Doctors once thought that schizophrenia and manic-depressive Disorder were mental illnesses. Today, we see them as physical diseases of the brain structure, which we treat with the appropriate medication to correct the chemical imbalances that cause them. We see the same phenomenon in the current thinking regarding Parkinson’s Disease and Alzheimer’s Syndrome.

Likewise, experts now consider that HBS is not a mental disorder, but rather a natural and biological variation of human sexual identity. It is an intersexual condition where the morphological sex of the brain is in conflict with the phenotype and genotype. We can treat it with the proper hormonal intervention and surgical modification of the anatomical genital structures.

The old term of transsexualism urgently needs a radical revision. We must leave the old superstitions regarding HBS in the past. Too many negative connotations surround transsexualism: stigma, superstition, media distortion, and back-alley medical treatment. It does not describe the somatic condition adequately, and so we must discard it at the first opportunity.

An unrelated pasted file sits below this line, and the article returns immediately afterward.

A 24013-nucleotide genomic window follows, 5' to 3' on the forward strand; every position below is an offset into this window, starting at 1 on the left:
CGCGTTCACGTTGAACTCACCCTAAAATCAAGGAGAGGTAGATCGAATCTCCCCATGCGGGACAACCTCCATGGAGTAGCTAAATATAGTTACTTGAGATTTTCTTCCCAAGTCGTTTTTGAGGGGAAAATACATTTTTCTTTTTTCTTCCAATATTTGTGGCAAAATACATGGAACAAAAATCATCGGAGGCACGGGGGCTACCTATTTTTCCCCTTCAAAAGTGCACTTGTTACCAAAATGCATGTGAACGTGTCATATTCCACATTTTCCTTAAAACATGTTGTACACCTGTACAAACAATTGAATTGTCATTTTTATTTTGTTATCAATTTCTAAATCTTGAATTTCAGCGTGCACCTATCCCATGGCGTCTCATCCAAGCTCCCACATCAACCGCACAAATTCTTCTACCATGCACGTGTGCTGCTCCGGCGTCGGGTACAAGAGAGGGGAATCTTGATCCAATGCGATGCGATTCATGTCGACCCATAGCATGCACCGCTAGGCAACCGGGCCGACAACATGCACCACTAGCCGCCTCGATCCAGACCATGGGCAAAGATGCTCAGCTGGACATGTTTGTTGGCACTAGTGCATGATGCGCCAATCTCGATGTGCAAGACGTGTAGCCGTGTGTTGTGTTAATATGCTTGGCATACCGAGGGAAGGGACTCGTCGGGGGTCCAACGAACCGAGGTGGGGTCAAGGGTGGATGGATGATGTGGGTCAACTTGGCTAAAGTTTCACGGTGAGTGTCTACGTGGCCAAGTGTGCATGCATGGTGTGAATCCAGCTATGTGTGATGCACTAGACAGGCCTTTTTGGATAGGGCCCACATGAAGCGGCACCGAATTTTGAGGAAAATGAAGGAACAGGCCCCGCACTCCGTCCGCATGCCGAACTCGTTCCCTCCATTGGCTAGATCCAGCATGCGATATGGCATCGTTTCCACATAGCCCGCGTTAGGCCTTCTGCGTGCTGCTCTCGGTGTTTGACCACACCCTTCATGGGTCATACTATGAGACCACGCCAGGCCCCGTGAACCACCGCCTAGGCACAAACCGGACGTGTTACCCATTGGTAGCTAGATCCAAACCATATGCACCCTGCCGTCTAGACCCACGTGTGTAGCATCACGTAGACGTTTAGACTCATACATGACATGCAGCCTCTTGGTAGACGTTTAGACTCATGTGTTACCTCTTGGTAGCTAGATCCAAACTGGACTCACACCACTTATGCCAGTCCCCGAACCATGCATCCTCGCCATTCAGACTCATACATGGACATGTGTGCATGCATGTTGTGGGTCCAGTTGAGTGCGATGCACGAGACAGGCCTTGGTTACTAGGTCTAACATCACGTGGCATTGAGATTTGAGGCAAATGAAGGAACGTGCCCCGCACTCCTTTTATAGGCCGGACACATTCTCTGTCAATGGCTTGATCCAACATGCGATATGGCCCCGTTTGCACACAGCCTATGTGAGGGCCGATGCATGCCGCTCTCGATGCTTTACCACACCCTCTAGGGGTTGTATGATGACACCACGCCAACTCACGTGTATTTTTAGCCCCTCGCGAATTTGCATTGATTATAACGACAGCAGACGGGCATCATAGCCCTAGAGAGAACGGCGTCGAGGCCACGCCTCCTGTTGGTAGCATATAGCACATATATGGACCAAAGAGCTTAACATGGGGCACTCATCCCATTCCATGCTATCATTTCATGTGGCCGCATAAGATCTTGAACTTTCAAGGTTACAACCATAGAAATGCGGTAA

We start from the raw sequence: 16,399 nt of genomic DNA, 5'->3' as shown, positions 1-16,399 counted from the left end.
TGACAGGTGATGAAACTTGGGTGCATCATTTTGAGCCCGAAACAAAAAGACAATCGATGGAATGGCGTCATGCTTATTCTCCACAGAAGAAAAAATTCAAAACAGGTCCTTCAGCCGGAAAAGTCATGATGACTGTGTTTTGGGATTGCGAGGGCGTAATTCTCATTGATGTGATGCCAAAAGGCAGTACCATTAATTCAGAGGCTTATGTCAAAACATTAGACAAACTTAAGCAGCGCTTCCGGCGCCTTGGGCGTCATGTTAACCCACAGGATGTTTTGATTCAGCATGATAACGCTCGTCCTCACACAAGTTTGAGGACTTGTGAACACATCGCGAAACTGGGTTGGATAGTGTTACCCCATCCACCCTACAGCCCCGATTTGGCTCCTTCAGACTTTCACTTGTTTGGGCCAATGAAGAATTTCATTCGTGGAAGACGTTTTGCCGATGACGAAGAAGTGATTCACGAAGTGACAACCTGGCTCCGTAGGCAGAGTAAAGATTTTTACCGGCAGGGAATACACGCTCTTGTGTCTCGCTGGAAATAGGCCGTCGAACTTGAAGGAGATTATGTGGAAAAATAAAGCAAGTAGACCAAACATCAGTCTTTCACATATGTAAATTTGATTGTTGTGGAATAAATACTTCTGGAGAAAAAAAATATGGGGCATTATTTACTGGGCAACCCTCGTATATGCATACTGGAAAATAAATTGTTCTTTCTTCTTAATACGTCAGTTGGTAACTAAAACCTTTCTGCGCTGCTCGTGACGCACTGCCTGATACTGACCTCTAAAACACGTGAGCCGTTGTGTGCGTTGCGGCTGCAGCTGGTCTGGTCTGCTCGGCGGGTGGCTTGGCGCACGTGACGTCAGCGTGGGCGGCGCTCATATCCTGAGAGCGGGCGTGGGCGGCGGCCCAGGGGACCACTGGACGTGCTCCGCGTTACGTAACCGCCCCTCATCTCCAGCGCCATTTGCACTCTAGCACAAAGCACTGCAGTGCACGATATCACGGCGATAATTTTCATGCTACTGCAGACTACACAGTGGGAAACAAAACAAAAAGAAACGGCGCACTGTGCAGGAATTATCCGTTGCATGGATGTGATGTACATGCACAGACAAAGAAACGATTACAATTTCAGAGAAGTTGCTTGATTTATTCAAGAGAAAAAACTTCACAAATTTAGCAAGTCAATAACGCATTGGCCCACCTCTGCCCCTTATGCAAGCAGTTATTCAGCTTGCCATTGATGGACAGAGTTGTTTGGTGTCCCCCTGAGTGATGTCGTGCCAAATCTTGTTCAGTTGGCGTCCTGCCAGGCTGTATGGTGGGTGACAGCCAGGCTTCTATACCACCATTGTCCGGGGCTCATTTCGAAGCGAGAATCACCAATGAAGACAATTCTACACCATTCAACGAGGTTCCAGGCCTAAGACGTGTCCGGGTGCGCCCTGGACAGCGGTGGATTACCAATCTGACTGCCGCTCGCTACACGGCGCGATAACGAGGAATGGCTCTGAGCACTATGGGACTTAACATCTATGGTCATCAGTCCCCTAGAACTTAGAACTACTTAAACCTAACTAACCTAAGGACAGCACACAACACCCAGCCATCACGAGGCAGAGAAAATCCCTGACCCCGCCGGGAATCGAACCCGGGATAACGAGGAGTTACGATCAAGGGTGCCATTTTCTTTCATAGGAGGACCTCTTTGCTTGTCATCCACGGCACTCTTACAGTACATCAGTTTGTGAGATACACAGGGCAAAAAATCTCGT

We have a responsibility to bring the facts to light. We must stop the continual sensationalism in the mass media, and we must do our part to halt the spread of misinformation concerning HBS. Only then, shall we see HBS as it is in reality: a neutral and somatic condition, no different from any other physical condition.


he Problem of Terminology.